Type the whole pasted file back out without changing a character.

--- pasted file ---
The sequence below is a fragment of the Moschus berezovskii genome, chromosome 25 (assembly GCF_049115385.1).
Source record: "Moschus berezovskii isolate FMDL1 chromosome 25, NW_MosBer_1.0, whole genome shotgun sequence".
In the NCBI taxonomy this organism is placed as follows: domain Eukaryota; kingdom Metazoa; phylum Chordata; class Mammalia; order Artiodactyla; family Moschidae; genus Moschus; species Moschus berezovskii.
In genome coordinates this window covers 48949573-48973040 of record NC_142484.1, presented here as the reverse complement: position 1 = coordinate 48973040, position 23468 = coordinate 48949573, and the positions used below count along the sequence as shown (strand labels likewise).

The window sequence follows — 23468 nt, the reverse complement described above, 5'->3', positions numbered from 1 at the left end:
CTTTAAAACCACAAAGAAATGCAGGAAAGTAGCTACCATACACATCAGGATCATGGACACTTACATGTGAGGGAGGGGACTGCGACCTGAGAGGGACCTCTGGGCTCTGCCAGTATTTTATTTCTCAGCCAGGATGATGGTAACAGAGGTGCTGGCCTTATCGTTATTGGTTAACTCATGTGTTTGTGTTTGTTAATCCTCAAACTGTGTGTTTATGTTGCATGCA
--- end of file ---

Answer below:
The sequence below is a fragment of the Moschus berezovskii genome, chromosome 25 (assembly GCF_049115385.1).
Source record: "Moschus berezovskii isolate FMDL1 chromosome 25, NW_MosBer_1.0, whole genome shotgun sequence".
In the NCBI taxonomy this organism is placed as follows: domain Eukaryota; kingdom Metazoa; phylum Chordata; class Mammalia; order Artiodactyla; family Moschidae; genus Moschus; species Moschus berezovskii.
In genome coordinates this window covers 48949573-48973040 of record NC_142484.1, presented here as the reverse complement: position 1 = coordinate 48973040, position 23468 = coordinate 48949573, and the positions used below count along the sequence as shown (strand labels likewise).

The window sequence follows — 23468 nt, the reverse complement described above, 5'->3', positions numbered from 1 at the left end:
CTTTAAAACCACAAAGAAATGCAGGAAAGTAGCTACCATACACATCAGGATCATGGACACTTACATGTGAGGGAGGGGACTGCGACCTGAGAGGGACCTCTGGGCTCTGCCAGTATTTTATTTCTCAGCCAGGATGATGGTAACAGAGGTGCTGGCCTTATCGTTATTGGTTAACTCATGTGTTTGTGTTTGTTAATCCTCAAACTGTGTGTTTATGTTGCATGCA